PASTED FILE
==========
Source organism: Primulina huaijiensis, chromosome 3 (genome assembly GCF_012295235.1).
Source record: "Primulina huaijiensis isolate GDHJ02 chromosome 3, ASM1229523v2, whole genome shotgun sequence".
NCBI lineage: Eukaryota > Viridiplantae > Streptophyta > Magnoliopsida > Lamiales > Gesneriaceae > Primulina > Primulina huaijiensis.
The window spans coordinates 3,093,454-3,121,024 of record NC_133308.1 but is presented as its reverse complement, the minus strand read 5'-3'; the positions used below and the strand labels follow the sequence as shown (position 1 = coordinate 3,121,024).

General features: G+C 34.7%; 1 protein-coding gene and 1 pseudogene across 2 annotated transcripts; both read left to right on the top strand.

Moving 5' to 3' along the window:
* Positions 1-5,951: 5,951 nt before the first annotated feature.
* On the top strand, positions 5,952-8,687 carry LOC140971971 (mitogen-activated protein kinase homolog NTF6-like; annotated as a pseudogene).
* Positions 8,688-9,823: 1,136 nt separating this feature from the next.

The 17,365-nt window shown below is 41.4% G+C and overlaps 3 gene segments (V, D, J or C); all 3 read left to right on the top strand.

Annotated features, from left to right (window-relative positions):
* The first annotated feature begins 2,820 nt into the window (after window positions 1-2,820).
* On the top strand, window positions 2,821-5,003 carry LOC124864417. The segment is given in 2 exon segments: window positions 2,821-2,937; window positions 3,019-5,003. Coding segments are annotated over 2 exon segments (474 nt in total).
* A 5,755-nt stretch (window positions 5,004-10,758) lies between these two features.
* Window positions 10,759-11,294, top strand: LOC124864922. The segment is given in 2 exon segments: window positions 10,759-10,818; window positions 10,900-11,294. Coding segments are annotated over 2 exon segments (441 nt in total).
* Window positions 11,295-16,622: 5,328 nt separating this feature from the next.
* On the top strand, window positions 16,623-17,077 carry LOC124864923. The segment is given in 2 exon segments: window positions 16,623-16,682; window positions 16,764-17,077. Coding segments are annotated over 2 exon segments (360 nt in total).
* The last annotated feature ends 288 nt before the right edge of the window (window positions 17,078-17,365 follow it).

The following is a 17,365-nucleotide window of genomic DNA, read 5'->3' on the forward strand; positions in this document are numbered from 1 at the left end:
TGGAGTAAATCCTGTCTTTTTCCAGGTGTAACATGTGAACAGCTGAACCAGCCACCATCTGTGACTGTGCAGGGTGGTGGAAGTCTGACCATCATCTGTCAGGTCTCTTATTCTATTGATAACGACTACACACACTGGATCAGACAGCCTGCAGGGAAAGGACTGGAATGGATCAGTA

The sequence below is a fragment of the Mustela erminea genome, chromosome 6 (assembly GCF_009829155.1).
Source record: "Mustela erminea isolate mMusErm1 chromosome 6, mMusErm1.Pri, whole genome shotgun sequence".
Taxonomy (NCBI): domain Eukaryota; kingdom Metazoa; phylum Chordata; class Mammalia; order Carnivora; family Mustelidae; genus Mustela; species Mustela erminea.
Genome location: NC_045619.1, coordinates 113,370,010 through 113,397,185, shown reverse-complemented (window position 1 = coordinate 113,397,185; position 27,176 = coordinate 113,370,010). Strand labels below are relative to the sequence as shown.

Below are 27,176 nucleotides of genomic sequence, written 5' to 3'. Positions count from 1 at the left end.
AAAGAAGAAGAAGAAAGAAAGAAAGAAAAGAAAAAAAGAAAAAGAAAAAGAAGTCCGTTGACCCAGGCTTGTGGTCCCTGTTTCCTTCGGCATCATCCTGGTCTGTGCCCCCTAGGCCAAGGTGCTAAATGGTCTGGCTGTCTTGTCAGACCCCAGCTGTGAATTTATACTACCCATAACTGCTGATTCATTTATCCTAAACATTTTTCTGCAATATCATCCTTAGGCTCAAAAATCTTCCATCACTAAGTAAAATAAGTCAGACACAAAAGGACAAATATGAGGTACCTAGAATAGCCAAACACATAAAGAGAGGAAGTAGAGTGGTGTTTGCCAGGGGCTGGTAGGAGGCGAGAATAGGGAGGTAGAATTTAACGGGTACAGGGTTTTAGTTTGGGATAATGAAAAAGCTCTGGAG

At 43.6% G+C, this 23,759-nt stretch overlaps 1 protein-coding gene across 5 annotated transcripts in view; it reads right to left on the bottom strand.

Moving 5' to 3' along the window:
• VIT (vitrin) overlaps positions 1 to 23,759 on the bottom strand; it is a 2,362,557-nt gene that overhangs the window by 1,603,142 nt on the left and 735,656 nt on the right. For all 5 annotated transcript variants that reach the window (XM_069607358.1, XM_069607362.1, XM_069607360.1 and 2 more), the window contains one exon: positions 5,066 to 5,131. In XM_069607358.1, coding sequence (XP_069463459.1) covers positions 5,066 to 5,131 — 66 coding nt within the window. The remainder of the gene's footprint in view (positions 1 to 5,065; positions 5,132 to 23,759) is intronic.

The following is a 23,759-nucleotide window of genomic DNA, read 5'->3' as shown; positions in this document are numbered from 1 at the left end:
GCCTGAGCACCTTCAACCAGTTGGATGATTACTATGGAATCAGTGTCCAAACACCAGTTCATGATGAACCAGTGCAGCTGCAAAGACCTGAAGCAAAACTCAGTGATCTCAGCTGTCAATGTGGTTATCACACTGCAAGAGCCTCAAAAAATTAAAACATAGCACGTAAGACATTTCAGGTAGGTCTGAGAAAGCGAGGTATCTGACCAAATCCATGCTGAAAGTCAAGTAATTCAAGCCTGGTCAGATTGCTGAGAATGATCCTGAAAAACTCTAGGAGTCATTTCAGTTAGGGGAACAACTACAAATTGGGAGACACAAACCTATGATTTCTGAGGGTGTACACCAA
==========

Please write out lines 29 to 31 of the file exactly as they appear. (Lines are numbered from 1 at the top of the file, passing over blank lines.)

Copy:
• VIT (vitrin) overlaps positions 1 to 23,759 on the bottom strand; it is a 2,362,557-nt gene that overhangs the window by 1,603,142 nt on the left and 735,656 nt on the right. For all 5 annotated transcript variants that reach the window (XM_069607358.1, XM_069607362.1, XM_069607360.1 and 2 more), the window contains one exon: positions 5,066 to 5,131. In XM_069607358.1, coding sequence (XP_069463459.1) covers positions 5,066 to 5,131 — 66 coding nt within the window. The remainder of the gene's footprint in view (positions 1 to 5,065; positions 5,132 to 23,759) is intronic.

The following is a 23,759-nucleotide window of genomic DNA, read 5'->3' as shown; positions in this document are numbered from 1 at the left end:
GCCTGAGCACCTTCAACCAGTTGGATGATTACTATGGAATCAGTGTCCAAACACCAGTTCATGATGAACCAGTGCAGCTGCAAAGACCTGAAGCAAAACTCAGTGATCTCAGCTGTCAATGTGGTTATCACACTGCAAGAGCCTCAAAAAATTAAAACATAGCACGTAAGACATTTCAGGTAGGTCTGAGAAAGCGAGGTATCTGACCAAATCCATGCTGAAAGTCAAGTAATTCAAGCCTGGTCAGATTGCTGAGAATGATCCTGAAAAACTCTAGGAGTCATTTCAGTTAGGGGAACAACTACAAATTGGGAGACACAAACCTATGATTTCTGAGGGTGTACACCAA